Community goes beyond city limits
Big Sky Fire Department sends crews to fight blaze
Big Sky Fire Department (BSFD) had boots on the ground over the weekend helping battle the zero percent contained, now over 7,000 acre blaze in the Bridgers.
BSFD Chief Greg Megaard, who was born and raised in the Gallatin Valley, said he does not remember ever seeing the Bridger mountains on fire like they were this last weekend.
Gallatin County Sheriff Brian Gootkin noted during a virtual meeting that the high winds and quickly shifting nature of the flames created a perfect storm on Saturday as deputies worked to evacuate Bridger Canyon.
“[It’s] pretty incredible that we did not lose anyone yesterday, with as quick as that fire moved and with everything that was going on,” he said on Sunday. For Chief Megaard, sending crews to assist was an easy decision.
“We view [that area] as part of our community,” he said. “It’s the right thing to do.”
Neighbors help each other, he explained. Someday Big Sky might need help – the dry conditions have him on edge. There is good reason: The west is besieged by infernos – a fact evident when looking at InciWeb.
With the cause of the Bridger Foothills Fire still under investigation and the lightning sparked Lone Star fire causing periodic road closures in Yellowstone National Park, federal governing entities have not yet tightened restrictions. Currently, the United States Department of Agriculture Forest Service has not placed any stage one fire restrictions on the Gallatin National Forest and according to the National Park Service website, “There are no fire restrictions currently in place or planned in the park,” despite raising the fire danger to high.
Open burning was banned from Sept. 6 to Sept. 8 via an emergency resolution signed by the Gallatin County Commission.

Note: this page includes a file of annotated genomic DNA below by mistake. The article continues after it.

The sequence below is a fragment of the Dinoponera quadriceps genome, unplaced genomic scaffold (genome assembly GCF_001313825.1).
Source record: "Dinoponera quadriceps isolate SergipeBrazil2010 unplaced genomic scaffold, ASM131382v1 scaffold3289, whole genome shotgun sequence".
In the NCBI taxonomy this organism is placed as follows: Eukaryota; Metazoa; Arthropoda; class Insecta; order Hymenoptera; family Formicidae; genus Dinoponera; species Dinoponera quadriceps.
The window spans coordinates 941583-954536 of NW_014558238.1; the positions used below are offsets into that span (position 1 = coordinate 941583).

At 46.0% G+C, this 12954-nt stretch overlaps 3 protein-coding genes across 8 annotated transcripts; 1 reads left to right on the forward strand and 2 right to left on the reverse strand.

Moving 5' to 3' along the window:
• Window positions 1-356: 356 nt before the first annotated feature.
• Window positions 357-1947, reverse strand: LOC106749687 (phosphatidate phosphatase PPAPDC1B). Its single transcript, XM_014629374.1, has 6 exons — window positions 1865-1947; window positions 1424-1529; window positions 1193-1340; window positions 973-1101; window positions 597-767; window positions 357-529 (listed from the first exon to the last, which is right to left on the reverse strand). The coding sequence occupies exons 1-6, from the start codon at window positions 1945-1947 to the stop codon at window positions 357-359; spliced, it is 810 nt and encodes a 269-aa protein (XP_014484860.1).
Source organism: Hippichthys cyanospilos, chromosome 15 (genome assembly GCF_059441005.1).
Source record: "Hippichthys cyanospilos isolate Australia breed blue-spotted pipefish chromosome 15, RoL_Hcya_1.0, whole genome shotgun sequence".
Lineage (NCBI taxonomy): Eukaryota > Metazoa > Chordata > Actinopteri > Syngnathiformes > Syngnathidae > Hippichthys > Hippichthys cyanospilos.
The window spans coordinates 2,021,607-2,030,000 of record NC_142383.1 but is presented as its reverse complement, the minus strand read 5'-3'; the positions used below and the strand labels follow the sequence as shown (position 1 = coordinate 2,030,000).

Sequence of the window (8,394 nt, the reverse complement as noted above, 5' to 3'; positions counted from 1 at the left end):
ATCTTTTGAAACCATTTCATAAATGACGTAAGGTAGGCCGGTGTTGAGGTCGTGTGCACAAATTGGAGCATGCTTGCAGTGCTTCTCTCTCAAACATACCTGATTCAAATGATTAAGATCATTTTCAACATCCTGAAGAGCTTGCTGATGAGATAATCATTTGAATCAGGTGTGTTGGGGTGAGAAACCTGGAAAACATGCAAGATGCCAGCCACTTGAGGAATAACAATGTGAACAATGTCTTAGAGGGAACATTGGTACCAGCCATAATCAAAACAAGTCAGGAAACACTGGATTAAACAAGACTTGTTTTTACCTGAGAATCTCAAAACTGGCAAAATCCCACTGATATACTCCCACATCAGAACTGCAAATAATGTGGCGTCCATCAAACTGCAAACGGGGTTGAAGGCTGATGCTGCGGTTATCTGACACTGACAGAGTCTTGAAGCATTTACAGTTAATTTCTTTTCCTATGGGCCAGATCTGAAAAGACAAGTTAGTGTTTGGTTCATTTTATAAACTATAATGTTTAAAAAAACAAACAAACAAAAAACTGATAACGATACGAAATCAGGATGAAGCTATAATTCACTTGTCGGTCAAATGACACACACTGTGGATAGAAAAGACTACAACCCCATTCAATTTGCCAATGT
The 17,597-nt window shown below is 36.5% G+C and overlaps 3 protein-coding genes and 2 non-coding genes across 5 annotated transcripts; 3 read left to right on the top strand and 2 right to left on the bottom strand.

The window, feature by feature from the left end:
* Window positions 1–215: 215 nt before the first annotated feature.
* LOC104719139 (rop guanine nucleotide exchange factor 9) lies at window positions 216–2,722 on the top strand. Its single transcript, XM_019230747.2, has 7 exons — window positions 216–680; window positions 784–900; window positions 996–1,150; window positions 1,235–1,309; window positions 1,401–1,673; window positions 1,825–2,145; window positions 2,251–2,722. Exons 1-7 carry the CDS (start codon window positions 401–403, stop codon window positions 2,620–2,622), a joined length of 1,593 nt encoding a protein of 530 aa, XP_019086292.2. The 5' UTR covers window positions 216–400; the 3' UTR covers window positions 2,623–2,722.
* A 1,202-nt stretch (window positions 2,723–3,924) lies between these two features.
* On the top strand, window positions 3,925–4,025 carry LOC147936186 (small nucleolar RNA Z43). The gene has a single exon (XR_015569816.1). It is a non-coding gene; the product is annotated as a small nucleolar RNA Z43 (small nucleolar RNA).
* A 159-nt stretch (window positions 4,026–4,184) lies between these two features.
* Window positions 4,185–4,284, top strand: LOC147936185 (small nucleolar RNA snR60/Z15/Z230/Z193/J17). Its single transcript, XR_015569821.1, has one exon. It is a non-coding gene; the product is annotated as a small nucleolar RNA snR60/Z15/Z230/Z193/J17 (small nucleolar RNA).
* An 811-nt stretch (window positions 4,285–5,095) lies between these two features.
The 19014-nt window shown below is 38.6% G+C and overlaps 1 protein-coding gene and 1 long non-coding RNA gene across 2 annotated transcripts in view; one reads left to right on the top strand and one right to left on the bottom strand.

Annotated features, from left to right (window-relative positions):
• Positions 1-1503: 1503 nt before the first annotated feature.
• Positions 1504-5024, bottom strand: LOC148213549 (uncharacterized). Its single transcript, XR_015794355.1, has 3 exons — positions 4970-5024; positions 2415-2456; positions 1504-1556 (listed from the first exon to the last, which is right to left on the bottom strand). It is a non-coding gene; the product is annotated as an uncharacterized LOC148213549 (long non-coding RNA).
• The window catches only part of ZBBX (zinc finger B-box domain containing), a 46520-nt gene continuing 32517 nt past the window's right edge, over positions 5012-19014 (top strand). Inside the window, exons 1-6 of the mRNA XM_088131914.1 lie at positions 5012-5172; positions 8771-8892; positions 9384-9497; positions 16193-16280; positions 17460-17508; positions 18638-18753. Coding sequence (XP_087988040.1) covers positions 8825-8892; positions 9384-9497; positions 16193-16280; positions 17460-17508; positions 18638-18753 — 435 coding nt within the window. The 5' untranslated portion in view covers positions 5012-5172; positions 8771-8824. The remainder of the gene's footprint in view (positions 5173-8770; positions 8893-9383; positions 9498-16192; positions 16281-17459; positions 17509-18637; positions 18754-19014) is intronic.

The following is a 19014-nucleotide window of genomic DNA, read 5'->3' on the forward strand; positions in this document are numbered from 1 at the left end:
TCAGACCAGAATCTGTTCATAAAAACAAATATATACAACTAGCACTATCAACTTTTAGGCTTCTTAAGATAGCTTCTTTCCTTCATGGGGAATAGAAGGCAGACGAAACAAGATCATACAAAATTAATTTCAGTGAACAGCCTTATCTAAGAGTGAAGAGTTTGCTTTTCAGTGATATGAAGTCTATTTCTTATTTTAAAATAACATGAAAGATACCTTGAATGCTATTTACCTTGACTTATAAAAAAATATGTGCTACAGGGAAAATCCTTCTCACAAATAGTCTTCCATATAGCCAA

Chief Megaard is pleading with the public to use caution.
“Fire danger is extremely high,” he said. “Somebody just driving down 191 or Lone Mountain Trail carelessly throwing a cigarette out can start a fire just as easy as anything else. That’s how dry things are right now.” Even the heat emitted by a catalytic converter exhaust system by a vehicle driven in tall grass or a hidden ember in a mostly put-out campfire could spell serious trouble for the community, he explained.
“We analyze our district quite often – looking at the potentials, the risks. That’s why we shut down open burning here two weeks ago – just trying to regulate the potential exposure to somebody not putting something out,” he said. “It just takes a small spark to start a major wildfire.”
The start of hunting season means he is urging hunters to put out fires until they are cold to the touch – drown the campfires. The number one key is just to be responsible, he said. Even construction sites have to be careful right now. BSFD is trying to be proactive to prevent a serious situation, but needs every member of the community to help.
“The community here is really cognizant of where we live, how special it is and how we need to protect it,” he said. “People have done a great job, if they see smoke, they call it in early.”
Corey Lewellen, Custer Gallatin National Forest Bozeman District Ranger defined the Bridger Foothills Fire over the weekend as a “large scale, complex fire” that is a long way from being put out.